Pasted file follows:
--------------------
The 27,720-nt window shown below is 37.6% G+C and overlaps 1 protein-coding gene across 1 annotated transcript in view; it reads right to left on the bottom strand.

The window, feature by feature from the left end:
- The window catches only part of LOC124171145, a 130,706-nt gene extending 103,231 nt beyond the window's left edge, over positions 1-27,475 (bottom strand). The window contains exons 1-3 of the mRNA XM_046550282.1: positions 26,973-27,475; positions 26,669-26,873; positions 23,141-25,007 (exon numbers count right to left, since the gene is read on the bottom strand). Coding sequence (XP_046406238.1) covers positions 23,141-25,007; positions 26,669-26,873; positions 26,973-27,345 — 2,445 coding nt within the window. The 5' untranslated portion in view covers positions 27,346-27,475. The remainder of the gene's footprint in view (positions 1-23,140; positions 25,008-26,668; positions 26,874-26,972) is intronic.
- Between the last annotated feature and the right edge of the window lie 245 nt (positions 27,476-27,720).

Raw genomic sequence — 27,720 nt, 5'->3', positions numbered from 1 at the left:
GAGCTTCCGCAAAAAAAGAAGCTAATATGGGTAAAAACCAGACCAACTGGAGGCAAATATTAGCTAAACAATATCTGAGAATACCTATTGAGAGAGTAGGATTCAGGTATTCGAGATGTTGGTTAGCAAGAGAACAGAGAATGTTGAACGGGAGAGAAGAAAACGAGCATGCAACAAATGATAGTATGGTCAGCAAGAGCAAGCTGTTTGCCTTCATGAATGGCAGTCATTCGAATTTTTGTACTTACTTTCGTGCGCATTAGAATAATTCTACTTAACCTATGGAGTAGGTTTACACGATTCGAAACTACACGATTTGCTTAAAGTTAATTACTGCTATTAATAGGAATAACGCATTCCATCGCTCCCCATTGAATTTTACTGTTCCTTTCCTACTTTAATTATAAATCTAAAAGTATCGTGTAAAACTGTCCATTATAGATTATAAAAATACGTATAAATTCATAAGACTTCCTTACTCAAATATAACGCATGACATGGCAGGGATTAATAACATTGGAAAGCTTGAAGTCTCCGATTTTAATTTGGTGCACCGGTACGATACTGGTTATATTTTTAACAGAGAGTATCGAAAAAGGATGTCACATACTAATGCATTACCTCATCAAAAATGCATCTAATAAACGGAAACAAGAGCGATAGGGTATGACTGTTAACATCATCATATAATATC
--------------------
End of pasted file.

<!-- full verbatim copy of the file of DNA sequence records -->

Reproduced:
The 27,720-nt window shown below is 37.6% G+C and overlaps 1 protein-coding gene across 1 annotated transcript in view; it reads right to left on the bottom strand.

The window, feature by feature from the left end:
- The window catches only part of LOC124171145, a 130,706-nt gene extending 103,231 nt beyond the window's left edge, over positions 1-27,475 (bottom strand). The window contains exons 1-3 of the mRNA XM_046550282.1: positions 26,973-27,475; positions 26,669-26,873; positions 23,141-25,007 (exon numbers count right to left, since the gene is read on the bottom strand). Coding sequence (XP_046406238.1) covers positions 23,141-25,007; positions 26,669-26,873; positions 26,973-27,345 — 2,445 coding nt within the window. The 5' untranslated portion in view covers positions 27,346-27,475. The remainder of the gene's footprint in view (positions 1-23,140; positions 25,008-26,668; positions 26,874-26,972) is intronic.
- Between the last annotated feature and the right edge of the window lie 245 nt (positions 27,476-27,720).

Raw genomic sequence — 27,720 nt, 5'->3', positions numbered from 1 at the left:
GAGCTTCCGCAAAAAAAGAAGCTAATATGGGTAAAAACCAGACCAACTGGAGGCAAATATTAGCTAAACAATATCTGAGAATACCTATTGAGAGAGTAGGATTCAGGTATTCGAGATGTTGGTTAGCAAGAGAACAGAGAATGTTGAACGGGAGAGAAGAAAACGAGCATGCAACAAATGATAGTATGGTCAGCAAGAGCAAGCTGTTTGCCTTCATGAATGGCAGTCATTCGAATTTTTGTACTTACTTTCGTGCGCATTAGAATAATTCTACTTAACCTATGGAGTAGGTTTACACGATTCGAAACTACACGATTTGCTTAAAGTTAATTACTGCTATTAATAGGAATAACGCATTCCATCGCTCCCCATTGAATTTTACTGTTCCTTTCCTACTTTAATTATAAATCTAAAAGTATCGTGTAAAACTGTCCATTATAGATTATAAAAATACGTATAAATTCATAAGACTTCCTTACTCAAATATAACGCATGACATGGCAGGGATTAATAACATTGGAAAGCTTGAAGTCTCCGATTTTAATTTGGTGCACCGGTACGATACTGGTTATATTTTTAACAGAGAGTATCGAAAAAGGATGTCACATACTAATGCATTACCTCATCAAAAATGCATCTAATAAACGGAAACAAGAGCGATAGGGTATGACTGTTAACATCATCATATAATATC